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The Times of London reported that the meltdown was being called the Crash of 2008, and older traders were comparing it with Black Monday in 1987. The fall that week of 21% compared to a 28.3% fall 21 years earlier, but some traders were saying it was worse. "At least then it was a short, sharp, shock on one day. This has been relentless all week."[34] Business Week also referred to the crisis as a "stock market crash" or the "Panic of 2008".[35]

What Happened When the Stock Market Crashed in October of 1929?


Thirty-two percent of Americans who were invested in the stock market during at least one of the last five financial downturns pulled some or all of their money out of the market. That’s according to a NerdWallet-commissioned survey, which was conducted online by The Harris Poll of more than 2,000 U.S. adults, among whom over 700 were invested in the stock market during at least one of the past five financial downturns, in June 2018. The survey also found that 28% of Americans would not keep their money in the stock market if there were a crash today.

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On September 16, 2008, failures of massive financial institutions in the United States, due primarily to exposure to packaged subprime loans and credit default swaps issued to insure these loans and their issuers, rapidly devolved into a global crisis. This resulted in a number of bank failures in Europe and sharp reductions in the value of stocks and commodities worldwide. The failure of banks in Iceland resulted in a devaluation of the Icelandic króna and threatened the government with bankruptcy. Iceland obtained an emergency loan from the International Monetary Fund in November.[31] In the United States, 15 banks failed in 2008, while several others were rescued through government intervention or acquisitions by other banks.[32] On October 11, 2008, the head of the International Monetary Fund (IMF) warned that the world financial system was teetering on the "brink of systemic meltdown".[33]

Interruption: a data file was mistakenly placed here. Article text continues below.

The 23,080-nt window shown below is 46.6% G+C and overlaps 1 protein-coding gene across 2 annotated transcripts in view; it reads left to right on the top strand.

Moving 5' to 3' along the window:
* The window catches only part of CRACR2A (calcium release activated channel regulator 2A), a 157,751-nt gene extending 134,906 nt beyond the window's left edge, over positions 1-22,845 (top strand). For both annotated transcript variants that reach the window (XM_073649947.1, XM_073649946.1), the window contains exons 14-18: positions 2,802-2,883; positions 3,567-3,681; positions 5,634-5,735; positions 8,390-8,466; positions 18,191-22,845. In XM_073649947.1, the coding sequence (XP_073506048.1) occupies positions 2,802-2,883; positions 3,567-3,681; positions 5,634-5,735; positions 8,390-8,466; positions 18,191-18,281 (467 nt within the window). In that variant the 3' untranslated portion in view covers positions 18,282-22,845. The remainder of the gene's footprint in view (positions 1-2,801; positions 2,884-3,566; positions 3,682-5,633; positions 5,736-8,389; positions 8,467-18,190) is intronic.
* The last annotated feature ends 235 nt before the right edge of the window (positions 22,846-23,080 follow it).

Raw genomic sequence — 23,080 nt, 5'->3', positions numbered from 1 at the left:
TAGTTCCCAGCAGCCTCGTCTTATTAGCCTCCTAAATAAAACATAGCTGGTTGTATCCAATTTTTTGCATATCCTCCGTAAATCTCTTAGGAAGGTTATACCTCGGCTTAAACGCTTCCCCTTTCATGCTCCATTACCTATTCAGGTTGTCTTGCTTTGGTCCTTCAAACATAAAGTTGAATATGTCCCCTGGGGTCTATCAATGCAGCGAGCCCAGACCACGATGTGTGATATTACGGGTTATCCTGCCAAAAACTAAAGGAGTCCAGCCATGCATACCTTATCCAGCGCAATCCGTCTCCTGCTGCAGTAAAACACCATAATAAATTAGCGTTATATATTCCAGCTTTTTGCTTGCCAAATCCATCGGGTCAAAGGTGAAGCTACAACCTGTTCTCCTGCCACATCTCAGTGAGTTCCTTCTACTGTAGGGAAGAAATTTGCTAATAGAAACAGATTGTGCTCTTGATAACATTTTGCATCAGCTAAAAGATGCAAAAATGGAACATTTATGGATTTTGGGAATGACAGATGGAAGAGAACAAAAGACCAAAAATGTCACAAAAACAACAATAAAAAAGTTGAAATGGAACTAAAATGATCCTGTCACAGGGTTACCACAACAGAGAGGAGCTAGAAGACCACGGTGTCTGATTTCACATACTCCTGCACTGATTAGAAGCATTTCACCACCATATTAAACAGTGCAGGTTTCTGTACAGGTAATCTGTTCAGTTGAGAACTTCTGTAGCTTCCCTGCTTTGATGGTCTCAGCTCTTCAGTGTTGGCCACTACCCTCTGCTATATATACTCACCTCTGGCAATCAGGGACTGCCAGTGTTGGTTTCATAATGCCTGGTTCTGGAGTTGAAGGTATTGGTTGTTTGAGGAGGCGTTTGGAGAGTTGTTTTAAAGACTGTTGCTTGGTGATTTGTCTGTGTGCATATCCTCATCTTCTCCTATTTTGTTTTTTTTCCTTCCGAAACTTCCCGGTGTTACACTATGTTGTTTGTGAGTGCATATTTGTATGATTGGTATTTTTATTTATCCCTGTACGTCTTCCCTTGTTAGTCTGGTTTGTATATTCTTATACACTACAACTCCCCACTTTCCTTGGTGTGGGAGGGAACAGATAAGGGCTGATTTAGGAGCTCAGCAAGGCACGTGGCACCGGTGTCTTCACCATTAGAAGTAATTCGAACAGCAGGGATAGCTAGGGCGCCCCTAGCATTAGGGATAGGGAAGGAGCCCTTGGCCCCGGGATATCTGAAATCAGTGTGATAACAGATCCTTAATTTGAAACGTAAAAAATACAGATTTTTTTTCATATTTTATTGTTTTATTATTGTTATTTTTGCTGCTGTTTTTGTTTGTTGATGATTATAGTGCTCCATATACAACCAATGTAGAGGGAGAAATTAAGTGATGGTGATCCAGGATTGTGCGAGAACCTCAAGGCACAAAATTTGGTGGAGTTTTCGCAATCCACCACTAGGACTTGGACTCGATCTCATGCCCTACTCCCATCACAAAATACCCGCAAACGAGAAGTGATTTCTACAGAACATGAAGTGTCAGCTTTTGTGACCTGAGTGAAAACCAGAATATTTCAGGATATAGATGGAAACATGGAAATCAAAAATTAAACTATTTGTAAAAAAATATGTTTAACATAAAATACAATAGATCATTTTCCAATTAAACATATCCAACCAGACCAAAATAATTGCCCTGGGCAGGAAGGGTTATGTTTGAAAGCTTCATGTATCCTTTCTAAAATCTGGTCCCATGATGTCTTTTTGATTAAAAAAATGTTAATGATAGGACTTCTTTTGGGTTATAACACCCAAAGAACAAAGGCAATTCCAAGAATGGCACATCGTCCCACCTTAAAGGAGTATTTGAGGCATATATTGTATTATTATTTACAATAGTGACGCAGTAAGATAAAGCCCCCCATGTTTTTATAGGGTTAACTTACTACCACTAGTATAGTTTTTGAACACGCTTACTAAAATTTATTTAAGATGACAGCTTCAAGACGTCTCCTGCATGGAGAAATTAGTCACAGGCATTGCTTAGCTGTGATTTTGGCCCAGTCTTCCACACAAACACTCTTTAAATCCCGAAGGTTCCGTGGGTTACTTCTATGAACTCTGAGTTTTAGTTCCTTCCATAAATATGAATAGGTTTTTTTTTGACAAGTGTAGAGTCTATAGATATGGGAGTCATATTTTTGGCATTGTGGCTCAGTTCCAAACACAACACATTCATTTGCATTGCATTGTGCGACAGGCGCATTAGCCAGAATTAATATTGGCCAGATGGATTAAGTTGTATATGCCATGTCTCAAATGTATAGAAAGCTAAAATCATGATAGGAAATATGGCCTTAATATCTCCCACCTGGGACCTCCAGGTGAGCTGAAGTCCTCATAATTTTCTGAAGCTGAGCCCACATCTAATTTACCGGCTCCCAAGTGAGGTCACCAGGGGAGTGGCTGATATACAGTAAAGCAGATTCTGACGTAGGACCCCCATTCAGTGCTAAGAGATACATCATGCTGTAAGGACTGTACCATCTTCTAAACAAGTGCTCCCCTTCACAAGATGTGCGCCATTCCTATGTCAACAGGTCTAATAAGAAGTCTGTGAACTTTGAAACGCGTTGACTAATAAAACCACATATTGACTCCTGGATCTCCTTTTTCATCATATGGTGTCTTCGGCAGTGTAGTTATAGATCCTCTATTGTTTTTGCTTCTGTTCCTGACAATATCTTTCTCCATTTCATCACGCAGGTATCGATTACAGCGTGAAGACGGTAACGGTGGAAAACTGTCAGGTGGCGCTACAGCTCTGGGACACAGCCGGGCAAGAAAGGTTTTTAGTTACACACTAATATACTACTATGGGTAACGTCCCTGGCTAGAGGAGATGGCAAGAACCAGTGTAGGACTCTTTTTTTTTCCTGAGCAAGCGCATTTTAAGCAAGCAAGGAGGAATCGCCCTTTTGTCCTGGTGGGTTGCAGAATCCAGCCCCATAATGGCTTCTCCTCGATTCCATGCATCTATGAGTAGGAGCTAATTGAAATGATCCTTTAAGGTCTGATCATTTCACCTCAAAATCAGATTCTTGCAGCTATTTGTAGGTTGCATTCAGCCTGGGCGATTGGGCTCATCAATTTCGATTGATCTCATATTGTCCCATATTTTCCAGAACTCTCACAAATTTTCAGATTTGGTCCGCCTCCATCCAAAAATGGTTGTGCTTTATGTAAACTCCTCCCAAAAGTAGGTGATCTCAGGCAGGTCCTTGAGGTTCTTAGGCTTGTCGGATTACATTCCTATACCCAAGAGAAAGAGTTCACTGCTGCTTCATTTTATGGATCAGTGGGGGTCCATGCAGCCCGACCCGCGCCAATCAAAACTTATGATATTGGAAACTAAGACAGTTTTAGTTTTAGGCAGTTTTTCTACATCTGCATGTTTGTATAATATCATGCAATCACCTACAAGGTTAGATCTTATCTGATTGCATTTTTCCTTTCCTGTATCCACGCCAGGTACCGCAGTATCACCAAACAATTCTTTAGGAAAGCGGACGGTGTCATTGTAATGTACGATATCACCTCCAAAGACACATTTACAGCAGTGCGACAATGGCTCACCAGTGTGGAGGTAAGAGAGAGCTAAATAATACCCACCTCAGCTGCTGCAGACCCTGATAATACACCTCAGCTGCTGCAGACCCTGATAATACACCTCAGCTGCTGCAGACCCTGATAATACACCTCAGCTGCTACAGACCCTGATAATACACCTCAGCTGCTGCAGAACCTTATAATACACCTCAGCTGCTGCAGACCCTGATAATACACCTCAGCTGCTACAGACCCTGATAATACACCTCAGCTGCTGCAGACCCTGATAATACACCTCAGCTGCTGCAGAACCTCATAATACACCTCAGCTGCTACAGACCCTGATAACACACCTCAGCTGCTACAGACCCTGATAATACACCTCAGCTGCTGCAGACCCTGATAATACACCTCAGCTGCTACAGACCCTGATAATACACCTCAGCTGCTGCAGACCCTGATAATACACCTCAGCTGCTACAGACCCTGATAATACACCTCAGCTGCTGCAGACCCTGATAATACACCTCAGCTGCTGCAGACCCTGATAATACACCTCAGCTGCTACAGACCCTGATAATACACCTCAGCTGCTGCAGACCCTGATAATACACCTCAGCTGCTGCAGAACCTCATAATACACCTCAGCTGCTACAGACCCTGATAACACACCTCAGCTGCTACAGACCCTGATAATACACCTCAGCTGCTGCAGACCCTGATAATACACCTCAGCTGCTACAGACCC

The crash followed an asset bubble. Since 1922, the stock market had gone up by almost 20 percent a year. Everyone invested, thanks to a financial invention called buying "on margin." It allowed people to borrow money from their broker to buy stocks. They only needed to put down 10-20 percent. Investing this way contributed to the irrational exuberance of the Roaring Twenties.
What about corporate America? According to a New York Times survey of business leaders, almost half of the respondents believe that the U.S. could face a recession by the end of 2019. And if not in 2019, then in 2020. (Source: “A jarring new survey shows CEOs think a recession could strike as soon as year-end 2019,” Business Insider, December 17, 2018.)
The crash followed an asset bubble. Since 1922, the stock market had gone up by almost 20 percent a year. Everyone invested, thanks to a financial invention called buying "on margin." It allowed people to borrow money from their broker to buy stocks. They only needed to put down 10-20 percent. Investing this way contributed to the irrational exuberance of the Roaring Twenties.
Despite fears of a repeat of the 1930s Depression, the market rallied immediately after the crash, posting a record one-day gain of 102.27 the very next day and 186.64 points on Thursday October 22. It took only two years for the Dow to recover completely; by September 1989, the market had regained all of the value it had lost in the 1987 crash. The Dow Jones Industrial Average gained six-tenths of a percent during the calendar year 1987.
Research at the New England Complex Systems Institute has found warning signs of crashes using new statistical analysis tools of complexity theory. This work suggests that the panics that lead to crashes come from increased mimicry in the market. A dramatic increase in market mimicry occurred during the whole year before each market crash of the past 25 years, including the recent financial crisis. When investors closely follow each other's cues, it is easier for panic to take hold and affect the market. This work is a mathematical demonstration of a significant advance warning sign of impending market crashes.[19][20]
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